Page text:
Over the past few weeks, I’ve created a program that has allowed students to nominate and then elect speakers to become candidates for the University to host on our behalf.
When I first posted the nomination form that began the trial program for the Student Speaker Initiative, I wasn’t sure what to expect. I was surprised when the first nomination came after just a few seconds: Chimamanda Ngozi Adichie.
Being completely truthful, between my ignorance of contemporary literary works and the lack of capital letters, I was fairly certain that I had just been trolled. But after a quick Google search I found myself enthralled by the biography of an award-winning fiction writer born a continent and an ocean away with a life filled with experiences so very much different than my own.
It was at that moment that all my doubts vanished, and I no longer questioned that the students’ speaker series was precisely what we needed.
Fast forward three weeks with over three hundred additional submissions, and I was excited to be administering an electoral process that would determine which two of the top five speakers that received the most submissions I would present to the University as potential speakers to host.
I had high hopes after the nomination process. I had just run the gambit from surprise, to understanding, to belief after seeing the wide range of speaker suggested. There were artists, politicians, tech moguls, and presidential candidates — Danny DeVito received the most nominations.
What I wasn’t ready for was the seven hundred votes the program garnered in less than twenty-four hours. Now, with nearly twelve hundred votes received the potential has surpassed the expectations, and we stand on the cusp of making an indelible change to the University for the better.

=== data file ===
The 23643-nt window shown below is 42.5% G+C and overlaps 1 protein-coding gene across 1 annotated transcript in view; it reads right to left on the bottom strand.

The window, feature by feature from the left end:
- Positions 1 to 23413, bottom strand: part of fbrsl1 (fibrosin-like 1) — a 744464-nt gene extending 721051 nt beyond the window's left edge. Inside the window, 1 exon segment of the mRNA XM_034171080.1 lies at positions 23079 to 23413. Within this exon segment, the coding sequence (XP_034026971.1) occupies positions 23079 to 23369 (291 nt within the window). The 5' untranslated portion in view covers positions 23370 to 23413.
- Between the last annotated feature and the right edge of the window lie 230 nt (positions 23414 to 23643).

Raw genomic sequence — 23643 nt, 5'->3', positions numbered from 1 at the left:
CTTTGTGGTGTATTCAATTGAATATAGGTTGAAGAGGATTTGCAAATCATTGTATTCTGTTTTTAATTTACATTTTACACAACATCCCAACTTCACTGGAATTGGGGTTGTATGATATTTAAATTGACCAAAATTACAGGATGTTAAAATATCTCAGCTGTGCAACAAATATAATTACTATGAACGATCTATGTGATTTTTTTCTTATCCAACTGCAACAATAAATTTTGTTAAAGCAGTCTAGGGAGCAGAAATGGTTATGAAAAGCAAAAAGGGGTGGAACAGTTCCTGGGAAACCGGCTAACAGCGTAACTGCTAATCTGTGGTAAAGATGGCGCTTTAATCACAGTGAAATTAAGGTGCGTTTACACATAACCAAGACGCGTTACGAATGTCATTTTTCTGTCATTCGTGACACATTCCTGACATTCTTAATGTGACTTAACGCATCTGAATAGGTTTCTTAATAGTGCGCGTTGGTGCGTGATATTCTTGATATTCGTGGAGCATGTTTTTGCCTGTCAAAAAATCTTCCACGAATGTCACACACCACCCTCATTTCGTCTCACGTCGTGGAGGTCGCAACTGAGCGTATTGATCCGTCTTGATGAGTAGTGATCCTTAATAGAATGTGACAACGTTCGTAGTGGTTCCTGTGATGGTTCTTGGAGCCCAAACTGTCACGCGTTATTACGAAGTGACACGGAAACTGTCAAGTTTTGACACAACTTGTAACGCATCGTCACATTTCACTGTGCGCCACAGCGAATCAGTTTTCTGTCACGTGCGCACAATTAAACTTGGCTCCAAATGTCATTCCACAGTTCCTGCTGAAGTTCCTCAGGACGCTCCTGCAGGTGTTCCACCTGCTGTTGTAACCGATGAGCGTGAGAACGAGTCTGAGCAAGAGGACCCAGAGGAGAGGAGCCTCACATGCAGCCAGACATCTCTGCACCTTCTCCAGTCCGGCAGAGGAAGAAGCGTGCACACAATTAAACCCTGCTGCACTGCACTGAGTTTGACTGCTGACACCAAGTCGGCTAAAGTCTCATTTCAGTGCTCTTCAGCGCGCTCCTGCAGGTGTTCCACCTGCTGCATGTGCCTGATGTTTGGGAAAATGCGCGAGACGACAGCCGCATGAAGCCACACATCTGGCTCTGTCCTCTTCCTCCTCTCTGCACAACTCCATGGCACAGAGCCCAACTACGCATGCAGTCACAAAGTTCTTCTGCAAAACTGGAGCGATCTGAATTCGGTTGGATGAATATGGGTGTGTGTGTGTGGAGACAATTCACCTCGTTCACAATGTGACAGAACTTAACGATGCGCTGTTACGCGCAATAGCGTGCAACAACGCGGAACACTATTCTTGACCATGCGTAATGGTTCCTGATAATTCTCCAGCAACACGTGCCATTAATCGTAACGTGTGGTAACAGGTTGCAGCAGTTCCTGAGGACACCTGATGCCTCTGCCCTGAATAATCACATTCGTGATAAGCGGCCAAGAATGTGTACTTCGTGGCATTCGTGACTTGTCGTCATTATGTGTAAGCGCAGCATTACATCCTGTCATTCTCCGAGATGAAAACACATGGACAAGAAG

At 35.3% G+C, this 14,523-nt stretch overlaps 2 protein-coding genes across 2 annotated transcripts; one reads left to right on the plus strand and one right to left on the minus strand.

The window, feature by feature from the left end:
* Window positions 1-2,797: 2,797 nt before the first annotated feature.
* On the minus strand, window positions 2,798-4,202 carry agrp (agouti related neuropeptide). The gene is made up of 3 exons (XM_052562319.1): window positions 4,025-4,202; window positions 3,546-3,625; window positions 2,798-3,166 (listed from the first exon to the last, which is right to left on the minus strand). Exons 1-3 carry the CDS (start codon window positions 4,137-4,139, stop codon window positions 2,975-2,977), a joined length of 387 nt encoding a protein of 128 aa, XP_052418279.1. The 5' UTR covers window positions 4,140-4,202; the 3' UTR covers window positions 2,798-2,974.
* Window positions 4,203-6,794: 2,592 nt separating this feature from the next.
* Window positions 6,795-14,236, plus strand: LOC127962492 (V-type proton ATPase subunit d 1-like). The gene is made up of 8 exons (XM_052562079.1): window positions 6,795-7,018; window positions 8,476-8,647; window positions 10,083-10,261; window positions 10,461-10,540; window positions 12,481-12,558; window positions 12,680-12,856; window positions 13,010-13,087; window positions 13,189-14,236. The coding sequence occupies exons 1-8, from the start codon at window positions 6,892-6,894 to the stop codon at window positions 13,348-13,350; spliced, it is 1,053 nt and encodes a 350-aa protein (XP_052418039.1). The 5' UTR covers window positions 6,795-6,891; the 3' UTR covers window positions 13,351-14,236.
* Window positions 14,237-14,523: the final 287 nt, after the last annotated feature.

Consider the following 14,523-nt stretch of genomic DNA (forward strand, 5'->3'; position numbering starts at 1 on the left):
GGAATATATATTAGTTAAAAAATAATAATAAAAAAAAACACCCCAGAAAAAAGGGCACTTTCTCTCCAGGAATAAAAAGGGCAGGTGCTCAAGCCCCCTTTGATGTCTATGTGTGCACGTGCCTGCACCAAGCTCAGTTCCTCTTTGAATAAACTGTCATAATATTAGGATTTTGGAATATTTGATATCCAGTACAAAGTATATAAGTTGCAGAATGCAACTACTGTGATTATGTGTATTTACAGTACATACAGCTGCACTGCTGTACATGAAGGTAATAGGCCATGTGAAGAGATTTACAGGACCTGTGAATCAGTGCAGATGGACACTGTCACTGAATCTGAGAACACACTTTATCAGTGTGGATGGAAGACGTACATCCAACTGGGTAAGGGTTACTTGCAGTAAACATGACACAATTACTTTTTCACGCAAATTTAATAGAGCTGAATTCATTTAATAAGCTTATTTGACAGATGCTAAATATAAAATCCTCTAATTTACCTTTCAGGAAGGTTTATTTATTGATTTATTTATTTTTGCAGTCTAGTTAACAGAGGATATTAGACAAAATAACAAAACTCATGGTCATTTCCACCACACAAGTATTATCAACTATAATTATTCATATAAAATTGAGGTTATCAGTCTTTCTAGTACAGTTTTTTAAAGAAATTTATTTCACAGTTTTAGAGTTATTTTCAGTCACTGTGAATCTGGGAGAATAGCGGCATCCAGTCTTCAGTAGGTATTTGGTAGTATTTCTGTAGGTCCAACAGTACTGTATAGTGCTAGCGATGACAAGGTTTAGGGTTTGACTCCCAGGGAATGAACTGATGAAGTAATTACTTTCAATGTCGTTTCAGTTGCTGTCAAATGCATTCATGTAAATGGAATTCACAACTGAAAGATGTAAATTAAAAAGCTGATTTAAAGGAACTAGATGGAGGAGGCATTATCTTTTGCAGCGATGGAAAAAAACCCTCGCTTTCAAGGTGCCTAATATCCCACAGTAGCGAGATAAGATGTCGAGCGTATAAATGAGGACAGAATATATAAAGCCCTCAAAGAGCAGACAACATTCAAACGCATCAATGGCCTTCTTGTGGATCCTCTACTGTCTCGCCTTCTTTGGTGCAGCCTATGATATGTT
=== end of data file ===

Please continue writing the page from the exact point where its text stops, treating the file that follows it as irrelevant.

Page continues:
Princeton students like myself have been waiting for an opportunity to voice their opinions on which speakers should be brought to campus. The desire for a student speaker series is apparent; but what is even more important is the need for such a program.
I have learned one thing for certain during my time here, and that is the wealth of Princeton University is undoubtedly contained within the people who comprise it. Time and again I have put myself out there only to be continuously rewarded by rich friendships with people who live half a world away. I have witnessed firsthand that the paths already travelled by others can inexorably change the direction that your own will take you.
Together, the diversity and brilliance to be found in our student body represent an untapped resource of knowledge and understanding the University can no longer afford to leave unrecognized. Once you’ve opened yourself up to the idea of a students’ speaker initiative, the realization that one hasn’t existed until now becomes truly shocking.
The vast majority of the unquestionably gifted students here aren’t to be found in the incredibly few positions that exist in student organizations which offer an opportunity to bring a speaker to campus. Not only that, but those already limited positions require an immense amount of effort to fill and maintain at a school that demands a lot from its students.
On countless occasions now I’ve found myself sitting in a small classroom or nearly empty auditorium listening to a speaker hosted by a student group whose advertisement for the event I was just barely lucky enough to have caught on my residential college listserv. The students work tirelessly for the rare opportunity to bring a speaker on campus while surrounded by enough resources to host 25,000 alumni every summer and heads of states with ease. What about the vast majority who aren’t leaders of student organizations?